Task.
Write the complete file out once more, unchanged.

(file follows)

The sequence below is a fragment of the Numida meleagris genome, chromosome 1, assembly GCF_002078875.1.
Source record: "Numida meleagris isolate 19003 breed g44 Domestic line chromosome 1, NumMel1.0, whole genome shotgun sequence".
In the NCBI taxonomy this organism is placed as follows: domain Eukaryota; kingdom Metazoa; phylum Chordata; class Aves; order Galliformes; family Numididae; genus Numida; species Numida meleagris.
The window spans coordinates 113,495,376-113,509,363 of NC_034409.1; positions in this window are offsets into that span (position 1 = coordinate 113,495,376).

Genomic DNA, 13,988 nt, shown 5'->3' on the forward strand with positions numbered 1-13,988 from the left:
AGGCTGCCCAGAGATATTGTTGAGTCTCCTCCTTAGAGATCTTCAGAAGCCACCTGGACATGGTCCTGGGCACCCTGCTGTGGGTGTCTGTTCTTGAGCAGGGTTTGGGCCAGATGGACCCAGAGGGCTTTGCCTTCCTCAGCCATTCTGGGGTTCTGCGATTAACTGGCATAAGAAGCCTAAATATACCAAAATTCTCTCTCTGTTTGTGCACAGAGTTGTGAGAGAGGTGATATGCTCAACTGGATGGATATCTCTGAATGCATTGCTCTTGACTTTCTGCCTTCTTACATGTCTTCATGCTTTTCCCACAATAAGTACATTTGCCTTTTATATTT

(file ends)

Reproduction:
The sequence below is a fragment of the Numida meleagris genome, chromosome 1, assembly GCF_002078875.1.
Source record: "Numida meleagris isolate 19003 breed g44 Domestic line chromosome 1, NumMel1.0, whole genome shotgun sequence".
In the NCBI taxonomy this organism is placed as follows: domain Eukaryota; kingdom Metazoa; phylum Chordata; class Aves; order Galliformes; family Numididae; genus Numida; species Numida meleagris.
The window spans coordinates 113,495,376-113,509,363 of NC_034409.1; positions in this window are offsets into that span (position 1 = coordinate 113,495,376).

Genomic DNA, 13,988 nt, shown 5'->3' on the forward strand with positions numbered 1-13,988 from the left:
AGGCTGCCCAGAGATATTGTTGAGTCTCCTCCTTAGAGATCTTCAGAAGCCACCTGGACATGGTCCTGGGCACCCTGCTGTGGGTGTCTGTTCTTGAGCAGGGTTTGGGCCAGATGGACCCAGAGGGCTTTGCCTTCCTCAGCCATTCTGGGGTTCTGCGATTAACTGGCATAAGAAGCCTAAATATACCAAAATTCTCTCTCTGTTTGTGCACAGAGTTGTGAGAGAGGTGATATGCTCAACTGGATGGATATCTCTGAATGCATTGCTCTTGACTTTCTGCCTTCTTACATGTCTTCATGCTTTTCCCACAATAAGTACATTTGCCTTTTATATTT